In it’s own way, each tale is as hard-boiled as one of the pickled eggs Howie White “would murder” in Brazill’s hilarious tale. All are a treat to read, filled with gritty dialogue, raw descriptions and an ear for the spoken word.
Consider Tess Makoveski’s “Singing from the Same Song Sheet,” a story about a man who believes the adage, “Vengeance is mine, sayeth the Lord,” but readily lends the Almighty a helping hand when the need arises. At one point in the tale, Makoveski’s protagonist tracks down a gangster whose relationship with the Lord requires ministration:
He doesn’t have a front door on the street like the rest of us. He has gates, and a long winding drive through conifer– dotted grounds. Never believe that crime doesn’t pay. It pays all right, just not in ways I like or understand.
I loved Makoveski’s story; it is splendidly crafted to mislead readers about who the protagonist is and what he does for a living before kicking them in the gut with the truth at the end.
Or ponder this snippet from “The Wedge” by Keith Nixon, in which two hard boys show up in a seaside resort looking for the woman who botched a robbery at a neighboring community’s bookmaking parlor:
To his left, white-capped waves rolled out a seaweed strewn beach beneath a lead grey sky, the sun levering itself over the horizon as if a drunk were getting out of bed. To his right was the multi-colored flicker of the amusement arcades. They were like a faded tattoo on an aged prostitute’s arm, marking far better days long gone.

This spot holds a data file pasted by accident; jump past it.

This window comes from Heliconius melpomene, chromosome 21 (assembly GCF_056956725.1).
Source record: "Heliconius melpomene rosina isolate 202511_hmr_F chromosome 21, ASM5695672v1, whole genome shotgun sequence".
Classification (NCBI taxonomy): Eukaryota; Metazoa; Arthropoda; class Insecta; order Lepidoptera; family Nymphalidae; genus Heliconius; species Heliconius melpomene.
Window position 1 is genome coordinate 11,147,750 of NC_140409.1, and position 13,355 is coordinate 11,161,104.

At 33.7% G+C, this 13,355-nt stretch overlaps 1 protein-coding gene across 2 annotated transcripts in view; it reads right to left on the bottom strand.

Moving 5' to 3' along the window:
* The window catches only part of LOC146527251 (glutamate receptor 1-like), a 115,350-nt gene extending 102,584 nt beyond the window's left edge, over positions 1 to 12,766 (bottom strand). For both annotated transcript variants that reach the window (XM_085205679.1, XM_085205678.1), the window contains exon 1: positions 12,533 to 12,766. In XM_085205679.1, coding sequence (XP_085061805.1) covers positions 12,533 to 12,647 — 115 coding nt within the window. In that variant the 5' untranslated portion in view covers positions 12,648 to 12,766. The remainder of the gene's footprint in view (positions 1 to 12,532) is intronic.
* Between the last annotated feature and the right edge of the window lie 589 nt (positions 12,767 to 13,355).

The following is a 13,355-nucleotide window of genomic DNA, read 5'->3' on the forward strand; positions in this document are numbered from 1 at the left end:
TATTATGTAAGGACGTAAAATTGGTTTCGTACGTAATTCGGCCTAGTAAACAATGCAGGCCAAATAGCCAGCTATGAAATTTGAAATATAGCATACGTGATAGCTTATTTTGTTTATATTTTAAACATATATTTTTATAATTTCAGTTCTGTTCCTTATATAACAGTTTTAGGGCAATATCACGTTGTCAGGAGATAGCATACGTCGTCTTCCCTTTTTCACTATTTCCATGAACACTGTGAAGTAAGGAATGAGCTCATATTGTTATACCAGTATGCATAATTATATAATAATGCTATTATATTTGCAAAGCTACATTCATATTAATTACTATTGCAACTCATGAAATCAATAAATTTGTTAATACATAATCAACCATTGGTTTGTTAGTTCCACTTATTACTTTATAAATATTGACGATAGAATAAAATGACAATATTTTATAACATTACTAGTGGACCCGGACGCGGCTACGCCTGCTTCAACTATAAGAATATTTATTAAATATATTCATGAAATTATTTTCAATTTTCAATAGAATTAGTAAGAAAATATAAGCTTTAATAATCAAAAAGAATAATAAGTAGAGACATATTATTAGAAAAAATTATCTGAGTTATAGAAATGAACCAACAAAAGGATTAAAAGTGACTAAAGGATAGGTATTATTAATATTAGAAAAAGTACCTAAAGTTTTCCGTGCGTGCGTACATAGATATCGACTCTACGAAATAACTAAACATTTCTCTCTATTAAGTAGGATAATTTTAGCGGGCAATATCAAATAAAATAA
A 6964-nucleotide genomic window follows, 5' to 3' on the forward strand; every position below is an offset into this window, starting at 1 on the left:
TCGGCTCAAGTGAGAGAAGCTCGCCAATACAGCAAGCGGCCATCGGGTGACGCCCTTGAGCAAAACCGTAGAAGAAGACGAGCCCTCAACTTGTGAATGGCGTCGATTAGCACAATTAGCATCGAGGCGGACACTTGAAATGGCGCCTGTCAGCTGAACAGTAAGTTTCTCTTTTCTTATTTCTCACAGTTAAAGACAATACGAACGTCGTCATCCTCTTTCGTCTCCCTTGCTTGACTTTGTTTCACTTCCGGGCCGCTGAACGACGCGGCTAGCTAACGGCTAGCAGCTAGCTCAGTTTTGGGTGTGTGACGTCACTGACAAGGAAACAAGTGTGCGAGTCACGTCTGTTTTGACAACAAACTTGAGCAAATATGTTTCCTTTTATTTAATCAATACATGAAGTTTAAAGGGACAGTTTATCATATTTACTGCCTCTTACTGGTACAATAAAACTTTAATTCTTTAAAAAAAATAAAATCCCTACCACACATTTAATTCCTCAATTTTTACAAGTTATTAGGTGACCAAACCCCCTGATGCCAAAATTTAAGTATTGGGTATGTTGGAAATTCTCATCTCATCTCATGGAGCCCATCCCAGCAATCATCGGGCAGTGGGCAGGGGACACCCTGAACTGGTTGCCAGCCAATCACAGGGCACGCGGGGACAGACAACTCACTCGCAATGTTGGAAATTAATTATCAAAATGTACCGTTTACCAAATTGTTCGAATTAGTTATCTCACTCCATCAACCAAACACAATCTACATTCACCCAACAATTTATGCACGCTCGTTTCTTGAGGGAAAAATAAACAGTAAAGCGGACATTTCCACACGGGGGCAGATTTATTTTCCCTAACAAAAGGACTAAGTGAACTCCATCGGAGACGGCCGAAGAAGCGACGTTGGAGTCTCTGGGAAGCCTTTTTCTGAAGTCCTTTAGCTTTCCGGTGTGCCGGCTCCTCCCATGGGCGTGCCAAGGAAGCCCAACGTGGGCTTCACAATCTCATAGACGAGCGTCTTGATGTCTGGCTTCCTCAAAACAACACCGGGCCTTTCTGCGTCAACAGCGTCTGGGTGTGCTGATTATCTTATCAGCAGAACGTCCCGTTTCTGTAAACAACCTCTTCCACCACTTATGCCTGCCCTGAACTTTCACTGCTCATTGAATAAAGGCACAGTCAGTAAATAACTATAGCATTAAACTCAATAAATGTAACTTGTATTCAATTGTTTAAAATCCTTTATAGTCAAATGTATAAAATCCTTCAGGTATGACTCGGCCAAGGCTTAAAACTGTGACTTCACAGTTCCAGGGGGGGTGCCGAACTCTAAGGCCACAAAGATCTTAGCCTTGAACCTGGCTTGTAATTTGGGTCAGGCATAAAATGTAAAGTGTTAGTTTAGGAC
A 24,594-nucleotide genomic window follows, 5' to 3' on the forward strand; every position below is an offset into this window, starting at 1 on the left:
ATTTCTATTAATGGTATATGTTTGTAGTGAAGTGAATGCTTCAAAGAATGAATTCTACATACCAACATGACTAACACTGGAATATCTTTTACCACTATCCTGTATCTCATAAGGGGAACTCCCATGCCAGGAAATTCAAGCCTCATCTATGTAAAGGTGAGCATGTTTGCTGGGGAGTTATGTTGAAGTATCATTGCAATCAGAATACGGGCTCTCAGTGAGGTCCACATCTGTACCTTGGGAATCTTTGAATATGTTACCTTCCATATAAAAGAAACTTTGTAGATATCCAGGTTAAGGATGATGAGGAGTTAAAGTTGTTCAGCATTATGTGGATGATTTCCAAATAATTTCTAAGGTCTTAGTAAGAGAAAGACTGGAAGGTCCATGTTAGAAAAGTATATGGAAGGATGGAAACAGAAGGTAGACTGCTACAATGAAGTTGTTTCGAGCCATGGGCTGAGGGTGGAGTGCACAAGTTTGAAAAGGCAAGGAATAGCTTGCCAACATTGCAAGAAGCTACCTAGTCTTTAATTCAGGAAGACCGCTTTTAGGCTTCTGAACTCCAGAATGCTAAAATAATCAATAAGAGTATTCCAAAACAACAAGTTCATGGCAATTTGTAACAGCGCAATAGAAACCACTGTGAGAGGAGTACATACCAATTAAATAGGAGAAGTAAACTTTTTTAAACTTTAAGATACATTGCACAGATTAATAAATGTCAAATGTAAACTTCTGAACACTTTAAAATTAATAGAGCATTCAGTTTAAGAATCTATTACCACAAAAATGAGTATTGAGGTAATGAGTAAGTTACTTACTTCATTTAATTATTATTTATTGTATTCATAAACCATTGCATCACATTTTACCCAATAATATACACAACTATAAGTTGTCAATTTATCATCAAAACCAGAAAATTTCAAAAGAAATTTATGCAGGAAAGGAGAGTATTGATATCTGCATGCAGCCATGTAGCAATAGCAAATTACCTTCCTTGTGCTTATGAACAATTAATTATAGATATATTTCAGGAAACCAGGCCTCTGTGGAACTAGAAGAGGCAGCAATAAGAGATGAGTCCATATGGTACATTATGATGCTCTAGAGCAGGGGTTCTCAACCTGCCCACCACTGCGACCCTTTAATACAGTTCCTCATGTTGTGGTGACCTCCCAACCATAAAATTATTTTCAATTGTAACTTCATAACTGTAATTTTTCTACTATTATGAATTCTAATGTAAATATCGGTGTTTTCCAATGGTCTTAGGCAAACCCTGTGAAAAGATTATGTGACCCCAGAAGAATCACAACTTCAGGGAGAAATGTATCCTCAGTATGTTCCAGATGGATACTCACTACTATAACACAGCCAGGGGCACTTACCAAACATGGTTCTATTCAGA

A nice noirish touch there – one that fits perfectly with the tone of the rest of the story.
In another terse passage, here’s Brazill introducing one of his low-watt low-lifes from “Route 66:”
Mikey Mike Calloway was so far up his own arse he could give himself an enema.
Or how about this passage, in which Brazill describes the location where a caper is being planned?
The pub looked even gloomier and more wan during the daytime than it did at night. Even though the smoking ban had been enforced for years, the King John’s Tavern still had a nicotine sheen and the beige carpet was more than somewhat frayed; as were most of the customers, who seemed to be old school friends of Methuselah.
One of my favorite stories is Godwin’s “Doing Prince,” in which Mandy, a lesbian who formerly danced at a strip club, runs into a series of complications after she is hired to steal a lascivious painting from a yegg’s living room wall. At one point, her employer attempts to force sex on her, only to be interrupted by his bisexual wife, Lucy. After he retreats, Lucy hits on Mandy, herself:
“Did he threaten you?” Lucy inquires.
“He wants to screw me.”
“Well, that’s cause he ain’t getting much out of me. He has hookers round while I’m out, you see, mutual convenient arrangement.”
“Thanks for coming when you did.”
“I haven’t tonight, that’s why I couldn’t sleep," adding, slyly, "Think you could help me out?”
Later Lucy tells Mandy, “I used to swing both ways.”
“And now?” Mandy replies.
“I think my door’s jammed when it comes to men.”
That's the kind of writing I find myself thinking about hours or even days later. Grab a copy. It’s $7.99 in softcover – and worth a good deal more.